The Gospel (Matthew 4:1-11). Jesus fasts for forty days and was tempted. This is the first Sunday of Lent in which the Church invites us to reflect during this period on Christian life, with its trials and temptations, with Jesus Christ as our model and source of strength. We are at the beginning of Christ’s public life, immediately after his baptism by John the Baptist. At his baptism, Matthew has informed us, the heavens opened and the Spirit of God descended on him. And a voice, of God the Father, from heaven said: This is my Son, the Beloved, with whom I am well pleased. This present reading tells us that it was this same Spirit that led Jesus into the wilderness to be tempted by the devil. The desert experience and the temptation were all part of the divine plan. Mention of his period of fasting forty days and forty nights brings to mind Moses’ forty days with the Lord on Mount Sinai and Israel’s forty years in the wilderness, on the way to the Promised Land. Israel was tempted in this wilderness and proved unfaithful. Jesus is the new Moses and the new Israel. He will be tempted and will overcome Satan, the tempter. Jesus will be tested and tempted during his public life, tempted by Peter not to undergo the suffering of the cross, to which Jesus’ replied by calling Peter Satan, the tempter, and to get behind him. Peter’s thoughts were human, not in keeping with Jesus’ mission. Satan takes up the voice of the Father at the baptism that Jesus is God’s beloved Son. The substance of his temptation is that Jesus take advantage of his status and work miracles to allay his hunger. He also tempts him to work an outstanding miracle by jumping from the top of the Temple, to astound the crowds, here citing Scripture for his purpose. The most daring temptation of all is promise of universal dominion if Jesus bows down and worships him. To each of these three temptations Jesus replies by a Scripture citation from the Book of Deuteronomy, texts regarding Israel in the wilderness.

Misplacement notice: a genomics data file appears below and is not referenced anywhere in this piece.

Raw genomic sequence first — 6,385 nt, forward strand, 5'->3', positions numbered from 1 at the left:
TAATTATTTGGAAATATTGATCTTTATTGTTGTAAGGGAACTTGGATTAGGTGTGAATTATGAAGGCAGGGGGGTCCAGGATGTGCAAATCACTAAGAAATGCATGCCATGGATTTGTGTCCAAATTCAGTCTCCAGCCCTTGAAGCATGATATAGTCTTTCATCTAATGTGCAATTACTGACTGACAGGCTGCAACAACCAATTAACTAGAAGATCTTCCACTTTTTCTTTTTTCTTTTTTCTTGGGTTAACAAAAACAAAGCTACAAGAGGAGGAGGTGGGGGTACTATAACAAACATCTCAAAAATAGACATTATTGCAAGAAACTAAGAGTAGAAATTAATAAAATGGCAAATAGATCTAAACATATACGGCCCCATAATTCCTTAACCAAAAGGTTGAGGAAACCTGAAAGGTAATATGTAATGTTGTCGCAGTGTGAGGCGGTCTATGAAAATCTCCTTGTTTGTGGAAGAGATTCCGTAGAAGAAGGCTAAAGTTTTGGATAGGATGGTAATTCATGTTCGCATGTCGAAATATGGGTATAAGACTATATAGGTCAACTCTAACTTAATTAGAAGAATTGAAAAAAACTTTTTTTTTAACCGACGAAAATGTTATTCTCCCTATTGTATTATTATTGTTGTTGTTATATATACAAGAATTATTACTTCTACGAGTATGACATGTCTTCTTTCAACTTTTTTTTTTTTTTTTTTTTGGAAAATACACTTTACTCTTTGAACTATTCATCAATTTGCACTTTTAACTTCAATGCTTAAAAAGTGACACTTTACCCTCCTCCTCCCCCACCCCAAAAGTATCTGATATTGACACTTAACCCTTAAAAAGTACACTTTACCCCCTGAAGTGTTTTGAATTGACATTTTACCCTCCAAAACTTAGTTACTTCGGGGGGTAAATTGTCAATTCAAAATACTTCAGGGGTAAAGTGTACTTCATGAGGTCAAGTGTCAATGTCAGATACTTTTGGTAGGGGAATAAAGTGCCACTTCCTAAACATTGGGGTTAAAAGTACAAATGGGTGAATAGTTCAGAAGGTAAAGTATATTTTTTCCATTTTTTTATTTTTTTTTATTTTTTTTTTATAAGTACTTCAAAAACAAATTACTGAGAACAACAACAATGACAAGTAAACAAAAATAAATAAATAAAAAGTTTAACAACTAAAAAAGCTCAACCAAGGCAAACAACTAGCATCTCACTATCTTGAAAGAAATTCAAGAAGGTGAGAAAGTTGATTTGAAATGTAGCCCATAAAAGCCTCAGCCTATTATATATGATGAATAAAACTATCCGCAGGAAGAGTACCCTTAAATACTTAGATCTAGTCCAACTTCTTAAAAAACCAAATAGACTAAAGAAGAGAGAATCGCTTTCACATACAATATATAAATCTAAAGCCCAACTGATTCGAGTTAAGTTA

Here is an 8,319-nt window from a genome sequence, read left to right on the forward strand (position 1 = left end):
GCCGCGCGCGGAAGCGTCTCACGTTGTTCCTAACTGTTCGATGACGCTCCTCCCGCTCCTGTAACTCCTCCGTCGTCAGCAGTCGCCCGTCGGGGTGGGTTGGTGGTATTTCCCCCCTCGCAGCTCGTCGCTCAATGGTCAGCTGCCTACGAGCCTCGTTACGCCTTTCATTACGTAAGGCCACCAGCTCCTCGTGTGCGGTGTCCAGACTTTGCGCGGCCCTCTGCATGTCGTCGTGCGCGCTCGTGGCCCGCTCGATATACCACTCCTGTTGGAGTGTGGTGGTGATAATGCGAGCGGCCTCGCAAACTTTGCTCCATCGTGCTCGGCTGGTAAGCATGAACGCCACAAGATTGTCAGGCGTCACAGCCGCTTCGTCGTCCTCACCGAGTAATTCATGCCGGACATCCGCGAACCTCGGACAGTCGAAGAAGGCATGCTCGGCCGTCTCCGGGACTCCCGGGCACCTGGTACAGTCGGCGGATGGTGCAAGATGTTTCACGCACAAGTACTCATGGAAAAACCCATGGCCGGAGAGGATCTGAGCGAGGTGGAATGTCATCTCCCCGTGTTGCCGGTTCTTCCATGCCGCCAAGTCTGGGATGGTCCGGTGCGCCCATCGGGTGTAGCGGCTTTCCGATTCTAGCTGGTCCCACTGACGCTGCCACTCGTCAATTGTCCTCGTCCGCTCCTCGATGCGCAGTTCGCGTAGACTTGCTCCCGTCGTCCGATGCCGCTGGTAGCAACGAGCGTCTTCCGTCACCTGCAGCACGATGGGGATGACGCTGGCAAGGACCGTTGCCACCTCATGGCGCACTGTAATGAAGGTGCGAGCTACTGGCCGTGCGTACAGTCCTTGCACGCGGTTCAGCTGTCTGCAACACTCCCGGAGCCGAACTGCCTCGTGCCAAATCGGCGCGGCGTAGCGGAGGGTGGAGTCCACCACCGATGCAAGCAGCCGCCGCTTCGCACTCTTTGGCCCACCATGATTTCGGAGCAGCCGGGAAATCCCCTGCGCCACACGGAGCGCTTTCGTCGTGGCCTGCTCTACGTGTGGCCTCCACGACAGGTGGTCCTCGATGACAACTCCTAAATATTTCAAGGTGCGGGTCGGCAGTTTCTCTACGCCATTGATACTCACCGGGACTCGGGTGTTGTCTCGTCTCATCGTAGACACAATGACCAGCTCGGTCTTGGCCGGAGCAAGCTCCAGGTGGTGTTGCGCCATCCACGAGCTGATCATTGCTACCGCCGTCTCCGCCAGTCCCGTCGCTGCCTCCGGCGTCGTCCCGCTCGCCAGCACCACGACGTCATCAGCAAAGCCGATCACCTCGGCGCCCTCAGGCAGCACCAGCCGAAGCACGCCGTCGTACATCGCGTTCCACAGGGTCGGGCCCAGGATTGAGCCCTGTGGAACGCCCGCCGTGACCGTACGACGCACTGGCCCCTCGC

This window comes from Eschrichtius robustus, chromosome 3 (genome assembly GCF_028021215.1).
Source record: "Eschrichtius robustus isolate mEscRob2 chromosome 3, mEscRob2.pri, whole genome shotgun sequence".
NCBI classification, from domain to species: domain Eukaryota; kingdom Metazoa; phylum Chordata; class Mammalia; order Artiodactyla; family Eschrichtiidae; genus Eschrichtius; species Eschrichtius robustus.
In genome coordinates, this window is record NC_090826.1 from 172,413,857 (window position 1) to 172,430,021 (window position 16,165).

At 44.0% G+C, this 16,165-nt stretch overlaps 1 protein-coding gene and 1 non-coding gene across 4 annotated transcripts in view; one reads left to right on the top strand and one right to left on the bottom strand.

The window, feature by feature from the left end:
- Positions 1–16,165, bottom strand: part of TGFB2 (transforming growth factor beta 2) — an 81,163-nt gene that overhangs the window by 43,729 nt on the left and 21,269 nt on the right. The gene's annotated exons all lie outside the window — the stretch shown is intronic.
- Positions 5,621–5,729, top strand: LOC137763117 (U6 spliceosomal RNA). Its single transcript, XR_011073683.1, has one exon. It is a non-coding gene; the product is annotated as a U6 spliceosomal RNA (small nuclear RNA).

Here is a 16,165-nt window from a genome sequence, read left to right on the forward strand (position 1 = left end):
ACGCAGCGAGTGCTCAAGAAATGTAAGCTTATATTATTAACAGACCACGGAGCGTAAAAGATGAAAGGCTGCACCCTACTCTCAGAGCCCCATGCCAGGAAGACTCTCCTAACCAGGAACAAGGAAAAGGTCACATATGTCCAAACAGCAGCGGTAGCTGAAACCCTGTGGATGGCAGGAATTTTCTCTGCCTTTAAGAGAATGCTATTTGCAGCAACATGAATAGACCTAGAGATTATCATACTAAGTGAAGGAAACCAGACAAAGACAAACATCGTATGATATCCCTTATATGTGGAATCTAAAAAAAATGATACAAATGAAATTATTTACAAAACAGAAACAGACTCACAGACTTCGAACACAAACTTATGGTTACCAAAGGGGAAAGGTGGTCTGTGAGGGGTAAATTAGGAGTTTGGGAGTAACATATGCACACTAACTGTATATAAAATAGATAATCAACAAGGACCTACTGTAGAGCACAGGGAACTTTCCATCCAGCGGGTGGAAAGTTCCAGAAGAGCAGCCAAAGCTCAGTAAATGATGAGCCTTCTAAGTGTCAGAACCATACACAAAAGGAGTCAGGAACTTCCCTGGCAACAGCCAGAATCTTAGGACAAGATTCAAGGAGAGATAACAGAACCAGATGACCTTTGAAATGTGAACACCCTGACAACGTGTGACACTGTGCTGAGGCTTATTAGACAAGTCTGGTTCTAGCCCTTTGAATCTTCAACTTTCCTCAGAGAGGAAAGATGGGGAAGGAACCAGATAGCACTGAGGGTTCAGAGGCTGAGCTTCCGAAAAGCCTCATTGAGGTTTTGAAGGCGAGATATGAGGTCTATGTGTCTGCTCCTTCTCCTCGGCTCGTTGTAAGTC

The purpose of the temptation reading is to remind us that Jesus is fully one of us. At the outset of his mission he experienced what it would take to act as God’s Son, truly human. His mission, and that of all his followers in the Church, would be victory over the temptations of Satan and forces contrary to Jesus through prayer and self-denial. This for Jesus, and the Church from earliest times, included fasting, not to force God’s hand, but to unite us with Christ and the Christian mystery. The question is raised today whether we should forget Lenten fast and Lenten exercises. Civil society may discuss this in its own way. Christians would do well to have some personal form of self-denial, in union with Christ, for instance of Fridays, whether abstaining from meat or in some other way.